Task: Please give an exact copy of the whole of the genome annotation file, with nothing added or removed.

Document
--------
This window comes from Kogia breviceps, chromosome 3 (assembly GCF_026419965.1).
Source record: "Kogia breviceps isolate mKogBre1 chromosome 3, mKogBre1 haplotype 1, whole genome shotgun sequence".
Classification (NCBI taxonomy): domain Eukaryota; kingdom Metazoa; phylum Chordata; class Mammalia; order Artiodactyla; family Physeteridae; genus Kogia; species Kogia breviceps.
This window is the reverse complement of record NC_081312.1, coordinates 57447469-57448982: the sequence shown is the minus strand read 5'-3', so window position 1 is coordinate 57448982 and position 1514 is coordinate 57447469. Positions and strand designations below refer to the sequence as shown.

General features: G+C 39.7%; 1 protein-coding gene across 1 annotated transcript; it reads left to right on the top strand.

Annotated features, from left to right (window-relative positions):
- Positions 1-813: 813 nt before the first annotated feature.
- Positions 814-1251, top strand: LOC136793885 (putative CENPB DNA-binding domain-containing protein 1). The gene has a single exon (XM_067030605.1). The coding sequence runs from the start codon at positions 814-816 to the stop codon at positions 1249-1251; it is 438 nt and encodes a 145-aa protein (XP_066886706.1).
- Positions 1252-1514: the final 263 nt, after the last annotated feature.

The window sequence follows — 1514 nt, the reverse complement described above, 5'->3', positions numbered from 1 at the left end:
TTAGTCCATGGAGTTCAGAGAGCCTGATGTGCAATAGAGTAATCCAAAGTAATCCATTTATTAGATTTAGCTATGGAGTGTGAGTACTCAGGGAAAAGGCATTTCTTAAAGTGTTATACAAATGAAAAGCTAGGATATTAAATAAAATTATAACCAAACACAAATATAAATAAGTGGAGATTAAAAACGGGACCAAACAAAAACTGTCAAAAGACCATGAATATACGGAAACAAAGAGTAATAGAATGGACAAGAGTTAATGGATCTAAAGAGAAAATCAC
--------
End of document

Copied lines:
This window comes from Kogia breviceps, chromosome 3 (assembly GCF_026419965.1).
Source record: "Kogia breviceps isolate mKogBre1 chromosome 3, mKogBre1 haplotype 1, whole genome shotgun sequence".
Classification (NCBI taxonomy): domain Eukaryota; kingdom Metazoa; phylum Chordata; class Mammalia; order Artiodactyla; family Physeteridae; genus Kogia; species Kogia breviceps.
This window is the reverse complement of record NC_081312.1, coordinates 57447469-57448982: the sequence shown is the minus strand read 5'-3', so window position 1 is coordinate 57448982 and position 1514 is coordinate 57447469. Positions and strand designations below refer to the sequence as shown.

General features: G+C 39.7%; 1 protein-coding gene across 1 annotated transcript; it reads left to right on the top strand.

Annotated features, from left to right (window-relative positions):
- Positions 1-813: 813 nt before the first annotated feature.
- Positions 814-1251, top strand: LOC136793885 (putative CENPB DNA-binding domain-containing protein 1). The gene has a single exon (XM_067030605.1). The coding sequence runs from the start codon at positions 814-816 to the stop codon at positions 1249-1251; it is 438 nt and encodes a 145-aa protein (XP_066886706.1).
- Positions 1252-1514: the final 263 nt, after the last annotated feature.

The window sequence follows — 1514 nt, the reverse complement described above, 5'->3', positions numbered from 1 at the left end:
TTAGTCCATGGAGTTCAGAGAGCCTGATGTGCAATAGAGTAATCCAAAGTAATCCATTTATTAGATTTAGCTATGGAGTGTGAGTACTCAGGGAAAAGGCATTTCTTAAAGTGTTATACAAATGAAAAGCTAGGATATTAAATAAAATTATAACCAAACACAAATATAAATAAGTGGAGATTAAAAACGGGACCAAACAAAAACTGTCAAAAGACCATGAATATACGGAAACAAAGAGTAATAGAATGGACAAGAGTTAATGGATCTAAAGAGAAAATCAC